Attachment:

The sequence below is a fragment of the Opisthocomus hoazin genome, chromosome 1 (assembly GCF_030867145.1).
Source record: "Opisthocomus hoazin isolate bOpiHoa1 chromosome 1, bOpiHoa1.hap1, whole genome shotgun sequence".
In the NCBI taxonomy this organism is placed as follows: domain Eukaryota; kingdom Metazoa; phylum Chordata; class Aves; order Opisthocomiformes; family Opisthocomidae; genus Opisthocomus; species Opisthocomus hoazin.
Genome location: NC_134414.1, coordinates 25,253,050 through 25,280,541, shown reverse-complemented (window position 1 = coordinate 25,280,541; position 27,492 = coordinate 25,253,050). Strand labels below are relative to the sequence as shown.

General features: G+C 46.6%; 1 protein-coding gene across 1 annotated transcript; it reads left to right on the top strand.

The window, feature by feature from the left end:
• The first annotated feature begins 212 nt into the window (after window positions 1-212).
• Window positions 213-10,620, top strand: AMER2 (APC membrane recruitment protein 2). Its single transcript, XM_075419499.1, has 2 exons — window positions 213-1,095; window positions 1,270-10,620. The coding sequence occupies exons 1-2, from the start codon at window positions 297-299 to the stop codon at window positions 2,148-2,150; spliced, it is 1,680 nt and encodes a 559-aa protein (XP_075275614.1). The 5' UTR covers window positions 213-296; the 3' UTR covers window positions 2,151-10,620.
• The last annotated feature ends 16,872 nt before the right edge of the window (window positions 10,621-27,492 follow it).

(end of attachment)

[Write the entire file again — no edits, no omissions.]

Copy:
The sequence below is a fragment of the Opisthocomus hoazin genome, chromosome 1 (assembly GCF_030867145.1).
Source record: "Opisthocomus hoazin isolate bOpiHoa1 chromosome 1, bOpiHoa1.hap1, whole genome shotgun sequence".
In the NCBI taxonomy this organism is placed as follows: domain Eukaryota; kingdom Metazoa; phylum Chordata; class Aves; order Opisthocomiformes; family Opisthocomidae; genus Opisthocomus; species Opisthocomus hoazin.
Genome location: NC_134414.1, coordinates 25,253,050 through 25,280,541, shown reverse-complemented (window position 1 = coordinate 25,280,541; position 27,492 = coordinate 25,253,050). Strand labels below are relative to the sequence as shown.

General features: G+C 46.6%; 1 protein-coding gene across 1 annotated transcript; it reads left to right on the top strand.

The window, feature by feature from the left end:
• The first annotated feature begins 212 nt into the window (after window positions 1-212).
• Window positions 213-10,620, top strand: AMER2 (APC membrane recruitment protein 2). Its single transcript, XM_075419499.1, has 2 exons — window positions 213-1,095; window positions 1,270-10,620. The coding sequence occupies exons 1-2, from the start codon at window positions 297-299 to the stop codon at window positions 2,148-2,150; spliced, it is 1,680 nt and encodes a 559-aa protein (XP_075275614.1). The 5' UTR covers window positions 213-296; the 3' UTR covers window positions 2,151-10,620.
• The last annotated feature ends 16,872 nt before the right edge of the window (window positions 10,621-27,492 follow it).